Ig Nobel Prize winners honored for health research studies

The 2011 Nobel Prizes will be announced next week, and science buffs are busy debating whether the award will go to researchers who developed useful cancer drugs, made breakthrough discoveries in the field of regenerative medicine or invented the birth control pill, among many other worthy contenders. But you can’t expect all research on human health to tackle such weighty issues, so let’s pause for a moment to recognize the winners of the 2011 Ig Nobel Prizes.

The Ig Nobels were handed out Thursday night at Harvard University to recognize improbable research that first makes you laugh, then makes you stop and think. At least that’s the idea. At a minimum, these should make you chuckle:

We all have to pee. But did you know that if you have to pee really badly, it can affect your cognitive function? Apparently, the urgent need to urinate causes temporary decreases in the function of attentional and working memory. What’s more, people who are better at controlling their bladders are also better at resisting temptations that involve spending money. The European scientists who figured this out won the Ig Nobel for medicine.

You wouldn’t want to perish in a fire or other kind of emergency because you slept through a warning alarm, right? Thank goodness researchers in Japan are working on a different kind of alarm that relies not on sound but the delivery of airborne wasabi to wake people up when further slumber is simply not safe. These guys have filed a patent on their wasabi alarm, and they won the Ig Nobel for chemistry.

Ever wonder why people sigh? Karl Halvor Teigen of the University of Oslo did, and his research revealed that people think their own sighs indicate that they are “giving up” on something but that other people’s sighs are a sign of sadness. He won the Ig Nobel for psychology.


In track and field, athletes who throw a discus typically spin around a couple of times before unleashing a frisbee-shaped object. Athletes who throw a hammer (a heavy metal ball at the end of a chain) spin around five times before releasing their apparatus. However, discus throwers are prone to getting dizzy but hammer throwers aren’t, and a European team won the Ig Nobel for physics in recognition of their study that explained why – the hammer throwers are able to use spotting techniques to keep their balance but discuss throwers move their heads in a manner that can induce motion sickness.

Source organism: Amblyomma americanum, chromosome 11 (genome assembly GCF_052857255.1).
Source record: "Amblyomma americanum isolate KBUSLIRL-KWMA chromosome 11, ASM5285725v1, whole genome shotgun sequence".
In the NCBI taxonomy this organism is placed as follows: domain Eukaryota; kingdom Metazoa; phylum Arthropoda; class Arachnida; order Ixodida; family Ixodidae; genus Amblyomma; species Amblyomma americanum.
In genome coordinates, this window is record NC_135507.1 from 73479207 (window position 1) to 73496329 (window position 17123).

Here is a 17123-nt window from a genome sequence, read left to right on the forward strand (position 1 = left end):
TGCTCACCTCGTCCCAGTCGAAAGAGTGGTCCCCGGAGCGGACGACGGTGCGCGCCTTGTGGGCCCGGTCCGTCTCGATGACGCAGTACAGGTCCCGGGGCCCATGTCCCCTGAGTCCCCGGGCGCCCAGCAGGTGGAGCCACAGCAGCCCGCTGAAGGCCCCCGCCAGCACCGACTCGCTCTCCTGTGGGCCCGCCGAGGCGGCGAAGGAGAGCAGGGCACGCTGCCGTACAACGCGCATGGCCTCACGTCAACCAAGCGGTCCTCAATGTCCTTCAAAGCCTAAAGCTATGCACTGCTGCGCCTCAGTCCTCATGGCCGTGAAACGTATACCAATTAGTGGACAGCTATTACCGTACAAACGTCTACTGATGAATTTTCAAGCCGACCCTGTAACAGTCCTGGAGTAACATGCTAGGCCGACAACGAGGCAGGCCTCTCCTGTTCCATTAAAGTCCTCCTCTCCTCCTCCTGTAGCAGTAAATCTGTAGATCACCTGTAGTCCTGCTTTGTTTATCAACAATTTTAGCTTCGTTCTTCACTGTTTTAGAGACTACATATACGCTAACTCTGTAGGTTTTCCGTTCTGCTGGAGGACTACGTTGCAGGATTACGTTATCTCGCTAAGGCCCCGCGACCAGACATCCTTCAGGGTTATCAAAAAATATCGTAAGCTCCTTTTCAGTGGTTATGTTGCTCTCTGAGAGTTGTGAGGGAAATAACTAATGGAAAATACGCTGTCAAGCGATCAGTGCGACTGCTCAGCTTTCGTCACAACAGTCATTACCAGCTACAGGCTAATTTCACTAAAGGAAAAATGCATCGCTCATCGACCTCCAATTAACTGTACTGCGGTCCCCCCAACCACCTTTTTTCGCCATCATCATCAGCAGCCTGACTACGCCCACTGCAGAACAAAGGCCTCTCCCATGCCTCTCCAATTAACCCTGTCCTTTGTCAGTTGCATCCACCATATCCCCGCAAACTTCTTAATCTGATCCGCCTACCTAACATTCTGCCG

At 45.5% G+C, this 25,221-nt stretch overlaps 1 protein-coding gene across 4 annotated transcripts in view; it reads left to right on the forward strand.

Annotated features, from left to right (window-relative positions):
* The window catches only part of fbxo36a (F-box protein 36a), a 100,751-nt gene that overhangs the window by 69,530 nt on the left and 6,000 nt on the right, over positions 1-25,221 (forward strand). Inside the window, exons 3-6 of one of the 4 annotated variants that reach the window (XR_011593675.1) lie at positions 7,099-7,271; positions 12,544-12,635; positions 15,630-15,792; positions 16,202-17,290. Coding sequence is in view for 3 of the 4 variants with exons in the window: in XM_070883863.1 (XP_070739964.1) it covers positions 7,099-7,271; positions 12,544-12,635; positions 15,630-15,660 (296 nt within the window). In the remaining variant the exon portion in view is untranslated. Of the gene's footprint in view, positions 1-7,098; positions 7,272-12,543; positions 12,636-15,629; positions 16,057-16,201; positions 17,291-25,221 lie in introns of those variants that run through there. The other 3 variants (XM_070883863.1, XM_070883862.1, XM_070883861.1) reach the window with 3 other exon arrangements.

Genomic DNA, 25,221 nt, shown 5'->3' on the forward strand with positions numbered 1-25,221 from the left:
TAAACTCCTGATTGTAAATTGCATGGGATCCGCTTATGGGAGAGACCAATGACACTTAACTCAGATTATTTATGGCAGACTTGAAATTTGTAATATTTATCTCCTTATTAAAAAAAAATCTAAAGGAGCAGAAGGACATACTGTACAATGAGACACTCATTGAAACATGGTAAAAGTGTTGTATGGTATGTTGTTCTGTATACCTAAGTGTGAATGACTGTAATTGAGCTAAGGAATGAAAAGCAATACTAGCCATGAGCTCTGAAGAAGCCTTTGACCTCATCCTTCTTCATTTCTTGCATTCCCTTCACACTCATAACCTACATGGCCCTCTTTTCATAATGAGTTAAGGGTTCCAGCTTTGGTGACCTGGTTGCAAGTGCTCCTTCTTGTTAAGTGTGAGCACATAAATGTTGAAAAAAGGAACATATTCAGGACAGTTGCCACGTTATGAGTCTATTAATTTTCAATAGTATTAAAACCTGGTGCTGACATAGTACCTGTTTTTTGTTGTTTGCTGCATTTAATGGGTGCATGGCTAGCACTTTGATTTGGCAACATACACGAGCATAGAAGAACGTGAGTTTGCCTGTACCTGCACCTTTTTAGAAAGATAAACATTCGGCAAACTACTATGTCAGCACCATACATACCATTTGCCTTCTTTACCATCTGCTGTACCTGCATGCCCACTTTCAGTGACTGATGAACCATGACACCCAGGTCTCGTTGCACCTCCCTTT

The Ig Nobel for public safety went to a Canadian psychologist who put his life on the line – and arguably those of fellow drivers – when he took a spin on an eight-lane highway while wearing an unusual hat with a visor that repeatedly dropped in front of his eyes, completely obscuring his view. The goal was to figure out how long a driver could afford to look away while still driving safely. “The half-second look that I have is enough to restore all the information that I should need in order to drive down the road,” he explains in this video.

Not all of the awards had a health angle. A Stanford University philosophy professor won the Ig Nobel for literature for his work “How to Procrastinate and Still Get things Done;” a series of incorrect doomesday predictors (including, most recently, Oakland preacher Harold Camping) won the Ig Nobel for mathematics for “teaching the world to be careful when making mathematical assumptions and calculations;” and the mayor of Vilnius, Lithuania, won the Ig Nobel Peace Prize with his demonstration that “the problem of illegally parked luxury cars can be solved by running them over with an armored tank.”

The full list of winners is online here.